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Brazilian Dental Journal

versión impresa ISSN 0103-6440versión On-line ISSN 1806-4760

Braz. Dent. J. vol.29 no.2 Ribeirão Preto marzo/abr. 2018

http://dx.doi.org/10.1590/0103-6440201801766 

Article

Effect of Blood Contamination on The Push-Out Bond Strength of Calcium Silicate Cements

Flavia Kolling Marquezan1 

Patricia Maria Poli Kopper1 

Angela Isabel dos Santos Dullius2 

Diego Machado Ardenghi3 

Renata Grazziotin-Soares3 

1Department of Conservative Dentistry, UFRGS - Universidade Federal do Rio Grande do Sul, Porto Alegre, RS, Brazil

2Department of Statistics, UFSM - Universidade Federal de Santa Maria, Santa Maria, RS, Brazil

3College of Dentistry, University of Saskatchewan, SK, Canada

Abstract

This study investigated the effect of blood-contamination on the push-out bond strength of BiodentineTM (BD) and MTA Angelus® (MTA-A) to root dentin over time. Twenty-five teeth were sectioned horizontally to obtain 120 root slices. The lumens were filled with MTA-A or BD: 60 for each cement (30 uncontaminated and 30 blood contaminated). Push out bond strength to dentin was assessed at 24 h (n=10), 7 days (n=10) and 28 days (n=10). Failure modes were classified as: cohesive, adhesive or mixed failure. Two-way ANOVA was used to investigate the interaction between blood contamination vs. hydration period. Mann Whitney test compared different materials in each period, and it also compared the contaminated versus uncontaminated material for each period. Friedman, followed by Dunn`s test, compared periods of hydration for each material, regardless of blood contamination. Failure modes were reported descriptively. The interaction hydration period vs. blood contamination was highly significant for MTA-A (P=0.001) and it was not significant for BD (P=0.474). There were no differences between bond strength of uncontaminated and contaminated BD in any of the periods. Bond strength of uncontaminated MTA-A increased at each time of hydration; but it remained stable over time for blood-contaminated samples. BD had higher bond strength than MTA-A in all periods of hydration. Cohesive failure predominated. Only for MTA-A, the over time bond strength to dentin was affected by blood contamination.

Key Words: blood contamination; mineral trioxide aggregate; push out bond strength

Resumo

Este estudo investigou o efeito da contaminação sanguínea na resistência de união do BiodentineTM (BD) e do MTA Angelus® (MTA-A) à dentina, em diferentes períodos. Vinte e cinco dentes foram seccionados para obter 120 fatias de dentina. Os lúmens das fatias foram preenchidos com MTA-A ou BD: 60 para cada cimento (30 não-contaminados e 30 contaminados com sangue). A resistência de união à dentina foi medida por teste push-out em 24 horas (n=10), 7 dias (n=10) e 28 dias (n=10). Os tipos de falha foram classificados como: falha coesiva, adesiva ou mista. Two-way ANOVA foi usado para investigar a interação entre contaminação sanguínea vs. período de hidratação. O teste de Mann Whitney comparou os diferentes materiais em cada período, e comparou as amostras contaminadas e não contaminadas de cada material em cada tempo. O teste de Friedman, seguido pelo teste de Dunn, comparou os períodos de hidratação de cada material, independentemente da contaminação. A análise estatística mostrou a interação entre contaminação sanguínea vs. período de hidratação. Os tipos de falha foram reportados de maneira descritiva. A interação entre contaminação sanguínea vs. período de hidratação foi altamente significativa para o MTA-A (P=0,001), e não foi significativa para o BD (P=0,474). Não houve diferenças entre a resistência de união entre o BD contaminado e não-contaminado independente do período. A resistência de união do MTA-A não-contaminado aumentou a cada tempo de hidratação; mas, permaneceu estável ao longo do tempo para as amostras contaminadas com sangue. BD obteve maior resistência de união que o MTA-A em todos os períodos de hidratação. Falhas coesivas predominaram. A contaminação ao longo do tempo influenciou a resistência de união no grupo MTA-A.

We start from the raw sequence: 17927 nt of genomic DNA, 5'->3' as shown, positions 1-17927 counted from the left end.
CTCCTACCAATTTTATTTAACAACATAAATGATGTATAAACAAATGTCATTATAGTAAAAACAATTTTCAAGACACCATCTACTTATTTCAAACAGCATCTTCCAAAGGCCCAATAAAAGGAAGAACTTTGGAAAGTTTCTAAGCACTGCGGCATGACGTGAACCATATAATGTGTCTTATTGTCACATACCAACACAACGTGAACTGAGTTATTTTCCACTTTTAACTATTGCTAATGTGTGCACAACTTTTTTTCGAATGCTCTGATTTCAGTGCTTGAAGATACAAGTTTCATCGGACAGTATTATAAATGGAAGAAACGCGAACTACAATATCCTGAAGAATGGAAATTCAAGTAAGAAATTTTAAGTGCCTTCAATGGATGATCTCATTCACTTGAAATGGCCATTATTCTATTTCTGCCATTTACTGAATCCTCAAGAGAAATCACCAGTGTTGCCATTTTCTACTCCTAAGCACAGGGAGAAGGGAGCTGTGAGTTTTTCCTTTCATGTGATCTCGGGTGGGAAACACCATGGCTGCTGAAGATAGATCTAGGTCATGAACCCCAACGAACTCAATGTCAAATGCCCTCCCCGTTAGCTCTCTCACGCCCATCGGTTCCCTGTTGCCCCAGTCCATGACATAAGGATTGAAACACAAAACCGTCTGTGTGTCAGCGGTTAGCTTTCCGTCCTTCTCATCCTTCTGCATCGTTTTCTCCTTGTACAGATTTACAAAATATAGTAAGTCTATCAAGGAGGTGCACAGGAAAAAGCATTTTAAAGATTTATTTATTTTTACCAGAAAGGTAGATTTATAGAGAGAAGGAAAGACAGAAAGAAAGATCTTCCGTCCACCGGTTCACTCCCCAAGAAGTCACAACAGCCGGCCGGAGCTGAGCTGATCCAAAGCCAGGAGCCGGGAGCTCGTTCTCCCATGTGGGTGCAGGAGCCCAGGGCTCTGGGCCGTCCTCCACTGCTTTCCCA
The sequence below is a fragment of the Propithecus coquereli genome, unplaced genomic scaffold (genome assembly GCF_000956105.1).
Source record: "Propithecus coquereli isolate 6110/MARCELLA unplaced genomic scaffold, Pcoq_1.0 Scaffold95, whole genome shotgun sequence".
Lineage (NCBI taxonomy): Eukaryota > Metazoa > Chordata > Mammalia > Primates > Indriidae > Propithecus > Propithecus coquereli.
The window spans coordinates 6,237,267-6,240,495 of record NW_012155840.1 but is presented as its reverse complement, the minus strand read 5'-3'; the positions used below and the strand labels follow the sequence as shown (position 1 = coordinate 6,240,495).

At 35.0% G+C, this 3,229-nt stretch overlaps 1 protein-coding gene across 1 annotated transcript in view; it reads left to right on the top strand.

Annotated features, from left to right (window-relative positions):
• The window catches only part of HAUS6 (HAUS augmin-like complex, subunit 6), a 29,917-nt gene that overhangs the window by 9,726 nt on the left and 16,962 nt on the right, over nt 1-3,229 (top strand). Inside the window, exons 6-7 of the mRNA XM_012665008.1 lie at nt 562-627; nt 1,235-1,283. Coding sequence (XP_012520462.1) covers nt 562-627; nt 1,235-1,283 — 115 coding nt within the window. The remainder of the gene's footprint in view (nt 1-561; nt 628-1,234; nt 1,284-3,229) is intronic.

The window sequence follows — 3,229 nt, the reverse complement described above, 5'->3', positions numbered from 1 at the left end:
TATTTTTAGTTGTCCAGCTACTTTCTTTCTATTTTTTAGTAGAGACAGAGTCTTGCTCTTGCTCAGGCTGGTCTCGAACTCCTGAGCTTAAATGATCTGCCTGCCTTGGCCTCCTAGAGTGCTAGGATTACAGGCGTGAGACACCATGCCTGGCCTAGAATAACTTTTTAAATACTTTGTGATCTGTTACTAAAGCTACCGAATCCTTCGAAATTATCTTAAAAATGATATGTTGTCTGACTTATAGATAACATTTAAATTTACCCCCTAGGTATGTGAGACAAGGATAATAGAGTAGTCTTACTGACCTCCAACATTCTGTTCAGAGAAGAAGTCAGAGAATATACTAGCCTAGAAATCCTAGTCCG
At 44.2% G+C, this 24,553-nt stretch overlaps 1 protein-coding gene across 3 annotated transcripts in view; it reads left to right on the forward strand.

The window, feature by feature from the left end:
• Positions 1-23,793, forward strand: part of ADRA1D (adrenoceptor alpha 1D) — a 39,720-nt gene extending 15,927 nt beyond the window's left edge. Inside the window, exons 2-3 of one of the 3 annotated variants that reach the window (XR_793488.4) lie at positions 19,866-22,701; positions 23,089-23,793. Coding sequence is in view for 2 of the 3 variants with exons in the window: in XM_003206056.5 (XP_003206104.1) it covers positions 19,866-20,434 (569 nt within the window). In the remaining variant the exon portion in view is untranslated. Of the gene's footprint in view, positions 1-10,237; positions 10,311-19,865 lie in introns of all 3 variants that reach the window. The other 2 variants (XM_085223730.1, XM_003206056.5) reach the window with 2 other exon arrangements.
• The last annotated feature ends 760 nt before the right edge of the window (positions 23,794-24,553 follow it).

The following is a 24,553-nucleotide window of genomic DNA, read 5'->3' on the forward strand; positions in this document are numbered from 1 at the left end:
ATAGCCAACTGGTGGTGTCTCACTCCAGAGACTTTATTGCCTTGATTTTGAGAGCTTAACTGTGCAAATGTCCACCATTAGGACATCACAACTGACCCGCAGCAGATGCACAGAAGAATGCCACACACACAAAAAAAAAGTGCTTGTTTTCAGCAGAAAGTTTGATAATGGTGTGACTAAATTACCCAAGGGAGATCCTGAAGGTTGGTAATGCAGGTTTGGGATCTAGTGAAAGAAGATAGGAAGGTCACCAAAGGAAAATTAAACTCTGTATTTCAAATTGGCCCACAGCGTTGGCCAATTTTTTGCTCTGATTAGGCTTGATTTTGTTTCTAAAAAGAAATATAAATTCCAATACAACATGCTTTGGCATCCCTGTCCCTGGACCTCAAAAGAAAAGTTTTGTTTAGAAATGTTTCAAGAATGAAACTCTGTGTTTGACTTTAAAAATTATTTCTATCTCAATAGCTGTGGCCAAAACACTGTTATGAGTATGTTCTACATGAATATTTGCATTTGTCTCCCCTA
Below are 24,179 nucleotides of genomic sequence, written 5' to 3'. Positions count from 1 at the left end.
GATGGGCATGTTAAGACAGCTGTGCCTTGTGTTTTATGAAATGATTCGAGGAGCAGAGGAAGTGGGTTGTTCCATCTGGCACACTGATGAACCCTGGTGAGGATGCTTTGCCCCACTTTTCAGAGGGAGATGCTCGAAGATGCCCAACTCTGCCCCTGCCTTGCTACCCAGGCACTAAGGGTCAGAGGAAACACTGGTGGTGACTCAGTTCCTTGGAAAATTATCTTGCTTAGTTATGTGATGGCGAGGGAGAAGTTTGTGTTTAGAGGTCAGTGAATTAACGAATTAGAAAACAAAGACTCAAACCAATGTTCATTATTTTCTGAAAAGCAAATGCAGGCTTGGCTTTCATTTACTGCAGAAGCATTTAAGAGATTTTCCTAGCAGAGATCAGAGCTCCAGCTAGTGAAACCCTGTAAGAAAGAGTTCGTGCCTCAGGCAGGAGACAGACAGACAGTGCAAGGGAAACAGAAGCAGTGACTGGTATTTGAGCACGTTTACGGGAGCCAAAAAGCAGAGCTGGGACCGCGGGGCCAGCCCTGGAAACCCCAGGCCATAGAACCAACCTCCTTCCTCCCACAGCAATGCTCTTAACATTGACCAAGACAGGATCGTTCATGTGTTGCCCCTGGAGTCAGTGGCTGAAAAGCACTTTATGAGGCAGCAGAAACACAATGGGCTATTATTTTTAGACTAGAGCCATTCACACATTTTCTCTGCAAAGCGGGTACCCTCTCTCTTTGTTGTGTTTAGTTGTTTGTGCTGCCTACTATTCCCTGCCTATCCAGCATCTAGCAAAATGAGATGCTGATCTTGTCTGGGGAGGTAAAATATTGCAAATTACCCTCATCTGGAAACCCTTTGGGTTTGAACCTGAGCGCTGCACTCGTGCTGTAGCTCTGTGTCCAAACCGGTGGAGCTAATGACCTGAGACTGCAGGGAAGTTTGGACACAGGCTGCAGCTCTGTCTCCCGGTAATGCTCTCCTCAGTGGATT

Introduction

It is of vital importance that calcium silicate cements resist dislodgment to guarantee the predictability and success of a dental treatment. In addition, the material bond strength to dentin should be enough to support the planned restorative procedures and the patient’s masticatory forces. Although calcium silicate cements are hydrophilic 1,2, blood contamination such as the ones that happen when those cements are used in pulp revascularization therapy 3,4 can reduce the bond strength of the cement to dentin over time, leading to the cement degradation and failure 5.

Some studies have demonstrated the inhibition of the hydration process and the compromising of the physical properties in samples of mineral trioxide aggregate contaminated with blood 6,7. In contrast, other authors showed that blood contamination had no effect on the bond strength of BiodentineTM - irrespectively of the hydration period 8; or that blood contamination increased the bond strength of ProRoot WMTA 9.

Currently, there is little information regarding the over time effects of blood contamination on the bond strength to dentin using contemporary calcium silicate cements, such as BiodentineTM .and MTA Angelus 8. As a result, the use of bioactive cements in intimate contact with blood may not be well understood.

Therefore, considering the clinical relevance of avoiding cement dislocation when it is used adjacent to blood, and the considerable importance to predict the results of the dental treatment over time, the purpose of this in vitro study was: to investigate the effect of blood-contamination on the bond strength of BiodentineTM (BD; Septodont, Saint Maur des Fossés, France) and MTA Angelus® (MTA-A; Angelus Dental Industry Products S/A) to root dentin at three different moments after hydration (24 h, 7 days and 28 days), through push-out bond strength tests observing its failure mode (adhesive, cohesive or mixed). The null hypothesis is that blood contamination does not affect the cement push-out bond strength over time. Thus, it was expected that the interaction hydration period vs. blood-contamination would not be significant for the push-out bond strength values between the contaminated and uncontaminated cements.